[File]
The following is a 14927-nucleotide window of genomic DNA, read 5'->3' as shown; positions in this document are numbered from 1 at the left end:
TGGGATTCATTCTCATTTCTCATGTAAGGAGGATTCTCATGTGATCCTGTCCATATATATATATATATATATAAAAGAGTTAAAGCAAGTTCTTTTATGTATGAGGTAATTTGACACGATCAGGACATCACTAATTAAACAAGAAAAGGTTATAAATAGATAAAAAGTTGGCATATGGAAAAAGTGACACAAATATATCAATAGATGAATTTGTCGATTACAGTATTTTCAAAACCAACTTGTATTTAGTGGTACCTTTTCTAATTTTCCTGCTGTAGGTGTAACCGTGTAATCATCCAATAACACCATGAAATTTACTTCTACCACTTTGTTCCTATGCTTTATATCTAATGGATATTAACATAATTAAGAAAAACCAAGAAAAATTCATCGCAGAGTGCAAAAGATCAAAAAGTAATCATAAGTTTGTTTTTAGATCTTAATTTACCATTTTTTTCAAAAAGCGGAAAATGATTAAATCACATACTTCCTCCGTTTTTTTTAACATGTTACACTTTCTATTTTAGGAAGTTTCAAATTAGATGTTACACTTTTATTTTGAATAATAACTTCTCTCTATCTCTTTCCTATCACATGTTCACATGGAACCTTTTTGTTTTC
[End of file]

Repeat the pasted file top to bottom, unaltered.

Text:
The following is a 14927-nucleotide window of genomic DNA, read 5'->3' as shown; positions in this document are numbered from 1 at the left end:
TGGGATTCATTCTCATTTCTCATGTAAGGAGGATTCTCATGTGATCCTGTCCATATATATATATATATATATAAAAGAGTTAAAGCAAGTTCTTTTATGTATGAGGTAATTTGACACGATCAGGACATCACTAATTAAACAAGAAAAGGTTATAAATAGATAAAAAGTTGGCATATGGAAAAAGTGACACAAATATATCAATAGATGAATTTGTCGATTACAGTATTTTCAAAACCAACTTGTATTTAGTGGTACCTTTTCTAATTTTCCTGCTGTAGGTGTAACCGTGTAATCATCCAATAACACCATGAAATTTACTTCTACCACTTTGTTCCTATGCTTTATATCTAATGGATATTAACATAATTAAGAAAAACCAAGAAAAATTCATCGCAGAGTGCAAAAGATCAAAAAGTAATCATAAGTTTGTTTTTAGATCTTAATTTACCATTTTTTTCAAAAAGCGGAAAATGATTAAATCACATACTTCCTCCGTTTTTTTTAACATGTTACACTTTCTATTTTAGGAAGTTTCAAATTAGATGTTACACTTTTATTTTGAATAATAACTTCTCTCTATCTCTTTCCTATCACATGTTCACATGGAACCTTTTTGTTTTC